BBC TV licence evasion is on the rise as new figures reveal nearly 2,000 people are convicted for the crime each week in England and Wales. The BBC estimates that nearly one in ten people (9%) who need a TV licence didn’t have one in the year ending March 2022, nearly double the rate seen just seven years before.
Home Office figures show 1,700 people are convicted every week, making it the third most common crime, after speeding and vehicle insurance offences. And it is the most common crime women are prosecuted for across all types of criminal offences - accounting for more than a quarter of all female prosecutions.
Campaign groups are appealing against the fee and say the ‘poorest and most vulnerable’ are being criminalised as a result. Appeal, a charity which is campaigning for a reform of the television licensing system, said it is wrong to criminalise people during the cost of living crisis.
Tara Casey, women’s justice caseworker at Appeal told The Telegraph: “As countless families across Britain experience food and energy poverty this year, the BBC is set to dish out tens of thousands of prosecutions for the non-payment of the TV licence fee.
“A staggering three-quarters of those prosecuted will be women and many will have vulnerabilities that have been neither identified nor taken into account.
“The cherry on the cake is that most of this will happen under the guise of the opaque and secretive Single Justice Procedure automatic convictions, without any input from defendants in the vast majority of cases.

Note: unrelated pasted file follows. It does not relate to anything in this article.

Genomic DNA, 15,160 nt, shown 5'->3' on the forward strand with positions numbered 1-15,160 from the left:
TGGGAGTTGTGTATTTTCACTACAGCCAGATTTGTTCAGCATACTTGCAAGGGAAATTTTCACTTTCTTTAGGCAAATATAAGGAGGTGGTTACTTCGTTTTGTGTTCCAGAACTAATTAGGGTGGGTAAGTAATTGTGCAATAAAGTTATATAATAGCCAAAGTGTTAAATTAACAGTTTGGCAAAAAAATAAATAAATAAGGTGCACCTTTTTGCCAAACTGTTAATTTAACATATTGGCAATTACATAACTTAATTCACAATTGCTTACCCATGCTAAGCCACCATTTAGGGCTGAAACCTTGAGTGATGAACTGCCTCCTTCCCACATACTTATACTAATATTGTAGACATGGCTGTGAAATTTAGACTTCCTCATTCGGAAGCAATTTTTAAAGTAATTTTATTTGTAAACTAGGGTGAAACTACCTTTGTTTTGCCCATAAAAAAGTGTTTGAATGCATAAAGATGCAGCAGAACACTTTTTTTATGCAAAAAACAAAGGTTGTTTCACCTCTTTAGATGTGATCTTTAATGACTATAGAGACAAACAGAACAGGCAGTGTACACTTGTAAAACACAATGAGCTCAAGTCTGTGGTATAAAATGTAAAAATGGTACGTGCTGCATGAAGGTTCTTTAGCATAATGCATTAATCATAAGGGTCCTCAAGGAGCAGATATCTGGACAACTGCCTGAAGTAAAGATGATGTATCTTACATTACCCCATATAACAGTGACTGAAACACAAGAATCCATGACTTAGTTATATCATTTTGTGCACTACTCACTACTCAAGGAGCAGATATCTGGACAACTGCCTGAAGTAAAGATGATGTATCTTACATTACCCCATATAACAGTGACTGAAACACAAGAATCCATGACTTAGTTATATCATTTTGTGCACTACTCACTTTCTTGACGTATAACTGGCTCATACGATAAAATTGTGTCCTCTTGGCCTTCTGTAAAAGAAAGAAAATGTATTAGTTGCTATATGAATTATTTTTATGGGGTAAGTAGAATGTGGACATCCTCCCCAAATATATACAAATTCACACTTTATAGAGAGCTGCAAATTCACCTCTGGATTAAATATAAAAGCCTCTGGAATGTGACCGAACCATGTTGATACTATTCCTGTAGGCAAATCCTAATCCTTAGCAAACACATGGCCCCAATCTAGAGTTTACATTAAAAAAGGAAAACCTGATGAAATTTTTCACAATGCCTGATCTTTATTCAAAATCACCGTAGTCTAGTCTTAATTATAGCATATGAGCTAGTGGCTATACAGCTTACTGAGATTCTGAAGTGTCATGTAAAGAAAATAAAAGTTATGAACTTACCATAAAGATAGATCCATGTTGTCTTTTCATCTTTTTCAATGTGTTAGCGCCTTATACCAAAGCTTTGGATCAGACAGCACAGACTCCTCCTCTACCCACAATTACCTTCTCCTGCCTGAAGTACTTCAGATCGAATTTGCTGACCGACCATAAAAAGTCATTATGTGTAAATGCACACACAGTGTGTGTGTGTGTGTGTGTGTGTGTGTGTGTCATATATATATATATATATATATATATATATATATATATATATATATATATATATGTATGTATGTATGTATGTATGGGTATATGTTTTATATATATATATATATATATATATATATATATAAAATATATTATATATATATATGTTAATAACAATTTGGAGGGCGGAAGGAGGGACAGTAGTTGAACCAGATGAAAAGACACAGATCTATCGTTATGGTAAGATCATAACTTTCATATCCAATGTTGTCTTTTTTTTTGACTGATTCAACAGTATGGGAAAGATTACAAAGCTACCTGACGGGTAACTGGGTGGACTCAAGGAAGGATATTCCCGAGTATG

“These prosecutions are the clearest example of the criminalisation of poverty that persists in this country.
“That’s why we have long been calling on the Government to decriminalise the offence. In the meantime, along with a quarter of a million other people, we have urged the BBC to suspend prosecutions of those in genuine hardship during the cost of living crisis.”
An internal review by TV Licensing in 2017 found that the gender disparity in prosecutions was due largely to societal factors, such as the greater availability of women in homes at all times of the day to answer the door to enforcement teams. However, there has been controversy as many TV licence evasion cases are dealt with through the controversial Single Justice Procedure, introduced in 2015.
Through this procedure, cases involving minor offences can be decided behind closed doors by a single magistrate, without the defendant or their lawyer present. And while defendants can opt for a hearing in an open court, those who fail to respond to a prosecution notice sent through the post within a 21-day limit will have the case heard through the Single Justice Procedure and be charged a fine of up to £1,000.
The Telegraph stated that ‘unlike the non-payment of utility bills and parking tickets, which are treated as civil matters, those who refuse to pay the television licence receive a criminal record and the details can show up on an enhanced Disclosure and Barring Service (DBS) check.’ However, only four people a year, on average, are convicted in court.
In Scotland, non-payment of a TV licence is usually punished by a fine, rather than a conviction in the courts. Meanwhile, in Northern Ireland, 532 people were convicted of TV licence evasion in 2021, equivalent to 44 each week, figures obtained through a Freedom of Information request reveal.
National World has contacted BBC for a comment.